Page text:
Lansfordite: Properties and Occurrences

Lansfordite is a hydrated magnesium carbonate mineral with composition: MgCO3·5H2O. It is a soft monoclinic hydrated magnesium carbonate mineral. It is a mineral composed of a hydrous basic carbonate of magnesium like paraffin when first taken out of the ground but altering to nesquehonite on exposure.

Landsfordite was discovered in 1888 in a coal mine in Lansford, Pennsylvania.

General information:

  • Formula: MgCO3 5H2O
  • Color: Colorless (fresh), white (exposed); colorless in transmitted light.
  • Hardness: 2½
  • Specific Gravity: 1.6
  • Crystal System: Monoclinic.

Fig: Lansfordite

Physical Properties

It crystallizes in the monoclinic system and typically occurs as colorless to white prismatic crystals and stalactitic masses. It is a soft mineral, Mohs hardness of 2.5, with a low specific gravity of 1.7. It is transparent to translucent with refractive indices of 1.46 to 1.52.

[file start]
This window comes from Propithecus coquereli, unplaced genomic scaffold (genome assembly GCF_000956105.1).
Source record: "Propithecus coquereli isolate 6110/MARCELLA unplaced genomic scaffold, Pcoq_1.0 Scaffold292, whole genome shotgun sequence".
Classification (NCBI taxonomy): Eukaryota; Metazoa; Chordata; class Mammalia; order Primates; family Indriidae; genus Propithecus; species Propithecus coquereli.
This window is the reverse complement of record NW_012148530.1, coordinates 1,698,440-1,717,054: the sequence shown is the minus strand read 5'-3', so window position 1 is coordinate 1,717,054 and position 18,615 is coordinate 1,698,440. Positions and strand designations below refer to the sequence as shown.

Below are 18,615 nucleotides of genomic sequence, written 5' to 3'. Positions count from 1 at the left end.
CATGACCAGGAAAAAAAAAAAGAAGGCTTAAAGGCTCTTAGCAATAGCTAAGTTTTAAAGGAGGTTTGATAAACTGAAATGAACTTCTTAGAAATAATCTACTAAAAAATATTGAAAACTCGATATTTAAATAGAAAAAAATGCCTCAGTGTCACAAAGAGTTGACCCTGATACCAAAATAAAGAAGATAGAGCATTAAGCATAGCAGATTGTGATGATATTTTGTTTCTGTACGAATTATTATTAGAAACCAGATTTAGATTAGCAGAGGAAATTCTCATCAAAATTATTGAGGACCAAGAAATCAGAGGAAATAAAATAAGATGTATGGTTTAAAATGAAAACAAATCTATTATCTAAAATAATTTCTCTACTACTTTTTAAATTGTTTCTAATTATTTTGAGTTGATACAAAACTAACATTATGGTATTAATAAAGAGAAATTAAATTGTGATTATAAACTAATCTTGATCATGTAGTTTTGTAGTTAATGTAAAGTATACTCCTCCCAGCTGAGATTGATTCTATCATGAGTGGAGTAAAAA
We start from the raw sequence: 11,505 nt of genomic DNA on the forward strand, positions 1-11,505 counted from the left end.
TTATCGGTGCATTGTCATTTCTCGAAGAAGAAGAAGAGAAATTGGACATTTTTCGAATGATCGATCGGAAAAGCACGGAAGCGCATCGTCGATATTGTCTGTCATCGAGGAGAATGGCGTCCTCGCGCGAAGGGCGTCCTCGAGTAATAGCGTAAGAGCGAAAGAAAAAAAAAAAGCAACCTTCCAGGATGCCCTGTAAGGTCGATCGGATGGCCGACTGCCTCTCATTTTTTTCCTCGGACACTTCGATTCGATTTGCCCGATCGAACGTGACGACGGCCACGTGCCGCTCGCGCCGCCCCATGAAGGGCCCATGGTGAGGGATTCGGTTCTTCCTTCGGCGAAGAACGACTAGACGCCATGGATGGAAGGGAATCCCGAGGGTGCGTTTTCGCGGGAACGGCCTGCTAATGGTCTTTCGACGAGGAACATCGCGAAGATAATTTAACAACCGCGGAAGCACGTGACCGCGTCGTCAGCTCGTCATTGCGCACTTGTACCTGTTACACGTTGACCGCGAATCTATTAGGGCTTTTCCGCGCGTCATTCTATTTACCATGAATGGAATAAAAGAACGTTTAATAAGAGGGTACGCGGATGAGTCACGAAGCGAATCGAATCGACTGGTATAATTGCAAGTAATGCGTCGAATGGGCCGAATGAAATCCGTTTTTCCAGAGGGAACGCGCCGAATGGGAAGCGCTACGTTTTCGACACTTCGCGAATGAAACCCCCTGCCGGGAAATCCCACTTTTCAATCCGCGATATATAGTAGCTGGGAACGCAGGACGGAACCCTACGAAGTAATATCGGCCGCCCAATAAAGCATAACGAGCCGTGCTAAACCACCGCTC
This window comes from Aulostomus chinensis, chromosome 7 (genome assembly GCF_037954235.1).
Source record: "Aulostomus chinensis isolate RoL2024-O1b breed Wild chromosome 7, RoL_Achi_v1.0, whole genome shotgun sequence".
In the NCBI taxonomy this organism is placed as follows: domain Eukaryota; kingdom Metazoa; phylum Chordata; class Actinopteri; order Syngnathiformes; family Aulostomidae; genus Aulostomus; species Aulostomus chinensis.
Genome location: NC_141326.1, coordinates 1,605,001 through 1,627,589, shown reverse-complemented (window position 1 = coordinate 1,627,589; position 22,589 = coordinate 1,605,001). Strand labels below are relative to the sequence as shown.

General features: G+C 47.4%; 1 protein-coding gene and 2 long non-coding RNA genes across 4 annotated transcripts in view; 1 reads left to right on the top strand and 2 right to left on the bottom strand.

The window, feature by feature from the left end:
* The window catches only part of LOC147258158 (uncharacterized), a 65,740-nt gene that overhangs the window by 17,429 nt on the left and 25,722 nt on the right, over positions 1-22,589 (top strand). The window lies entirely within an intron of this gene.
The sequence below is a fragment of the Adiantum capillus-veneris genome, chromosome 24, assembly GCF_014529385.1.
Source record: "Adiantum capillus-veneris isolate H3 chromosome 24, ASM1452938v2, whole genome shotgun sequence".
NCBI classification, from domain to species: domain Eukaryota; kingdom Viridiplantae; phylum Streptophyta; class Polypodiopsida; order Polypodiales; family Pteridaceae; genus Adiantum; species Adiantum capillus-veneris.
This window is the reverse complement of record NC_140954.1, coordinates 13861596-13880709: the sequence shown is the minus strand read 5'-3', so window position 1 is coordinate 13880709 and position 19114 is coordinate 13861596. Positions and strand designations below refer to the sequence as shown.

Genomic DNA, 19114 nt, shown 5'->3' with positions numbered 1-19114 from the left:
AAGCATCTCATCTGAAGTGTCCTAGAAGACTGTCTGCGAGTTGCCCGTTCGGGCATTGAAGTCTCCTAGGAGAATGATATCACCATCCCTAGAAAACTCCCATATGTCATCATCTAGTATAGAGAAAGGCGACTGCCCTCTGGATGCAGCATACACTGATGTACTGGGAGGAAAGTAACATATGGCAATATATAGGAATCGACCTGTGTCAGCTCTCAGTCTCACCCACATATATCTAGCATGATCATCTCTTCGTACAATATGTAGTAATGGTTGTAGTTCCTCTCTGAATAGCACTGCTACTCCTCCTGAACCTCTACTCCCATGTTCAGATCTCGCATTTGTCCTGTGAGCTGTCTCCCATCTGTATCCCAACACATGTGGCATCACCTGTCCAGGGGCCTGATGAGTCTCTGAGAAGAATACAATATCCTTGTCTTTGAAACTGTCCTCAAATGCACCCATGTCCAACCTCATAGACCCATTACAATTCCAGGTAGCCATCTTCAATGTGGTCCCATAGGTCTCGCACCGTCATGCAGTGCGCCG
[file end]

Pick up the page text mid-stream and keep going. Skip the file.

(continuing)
• Cleavage: {001} Perfect, {100} Distinct
  • Density: 1.7
  • Diaphaneity: Transparent to Opaque
  • Hardness: 2.5 – Finger Nail
  • Luminescence: Non-fluorescent.
  • Luster: Vitreous – Dull
  • Magnetism: Nonmagnetic
  • Streak: white

Occurrence: Stalactites pendant from the shale roof of an anthracite coal mine (Nesquehoning, Pennsylvania, USA); in a hydromagnesite deposit (Atlin, Canada); a weathering product of an ultramafic body (Sør-Trøndelag, Norway).

Association: Nesquehonite, hydromagnesite, dypingite.